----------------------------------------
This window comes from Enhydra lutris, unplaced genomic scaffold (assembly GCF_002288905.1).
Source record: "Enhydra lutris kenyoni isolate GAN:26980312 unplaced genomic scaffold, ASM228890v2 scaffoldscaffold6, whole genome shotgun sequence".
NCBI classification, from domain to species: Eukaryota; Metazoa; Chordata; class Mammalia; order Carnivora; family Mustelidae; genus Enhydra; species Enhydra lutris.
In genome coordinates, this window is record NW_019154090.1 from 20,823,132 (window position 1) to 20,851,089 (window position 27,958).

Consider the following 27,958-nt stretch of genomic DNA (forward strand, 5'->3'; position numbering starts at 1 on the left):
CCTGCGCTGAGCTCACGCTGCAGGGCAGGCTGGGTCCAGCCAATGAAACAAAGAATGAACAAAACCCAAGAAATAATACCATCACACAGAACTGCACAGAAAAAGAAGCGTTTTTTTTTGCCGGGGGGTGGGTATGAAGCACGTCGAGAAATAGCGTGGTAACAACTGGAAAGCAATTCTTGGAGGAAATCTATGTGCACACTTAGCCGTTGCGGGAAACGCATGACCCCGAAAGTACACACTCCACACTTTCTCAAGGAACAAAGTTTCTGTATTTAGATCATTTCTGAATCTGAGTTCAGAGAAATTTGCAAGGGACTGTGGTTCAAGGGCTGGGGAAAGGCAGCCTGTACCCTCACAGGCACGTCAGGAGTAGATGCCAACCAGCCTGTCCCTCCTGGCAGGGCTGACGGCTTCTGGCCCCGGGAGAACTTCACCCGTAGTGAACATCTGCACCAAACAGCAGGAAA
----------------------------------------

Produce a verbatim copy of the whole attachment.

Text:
This window comes from Enhydra lutris, unplaced genomic scaffold (assembly GCF_002288905.1).
Source record: "Enhydra lutris kenyoni isolate GAN:26980312 unplaced genomic scaffold, ASM228890v2 scaffoldscaffold6, whole genome shotgun sequence".
NCBI classification, from domain to species: Eukaryota; Metazoa; Chordata; class Mammalia; order Carnivora; family Mustelidae; genus Enhydra; species Enhydra lutris.
In genome coordinates, this window is record NW_019154090.1 from 20,823,132 (window position 1) to 20,851,089 (window position 27,958).

Consider the following 27,958-nt stretch of genomic DNA (forward strand, 5'->3'; position numbering starts at 1 on the left):
CCTGCGCTGAGCTCACGCTGCAGGGCAGGCTGGGTCCAGCCAATGAAACAAAGAATGAACAAAACCCAAGAAATAATACCATCACACAGAACTGCACAGAAAAAGAAGCGTTTTTTTTTGCCGGGGGGTGGGTATGAAGCACGTCGAGAAATAGCGTGGTAACAACTGGAAAGCAATTCTTGGAGGAAATCTATGTGCACACTTAGCCGTTGCGGGAAACGCATGACCCCGAAAGTACACACTCCACACTTTCTCAAGGAACAAAGTTTCTGTATTTAGATCATTTCTGAATCTGAGTTCAGAGAAATTTGCAAGGGACTGTGGTTCAAGGGCTGGGGAAAGGCAGCCTGTACCCTCACAGGCACGTCAGGAGTAGATGCCAACCAGCCTGTCCCTCCTGGCAGGGCTGACGGCTTCTGGCCCCGGGAGAACTTCACCCGTAGTGAACATCTGCACCAAACAGCAGGAAA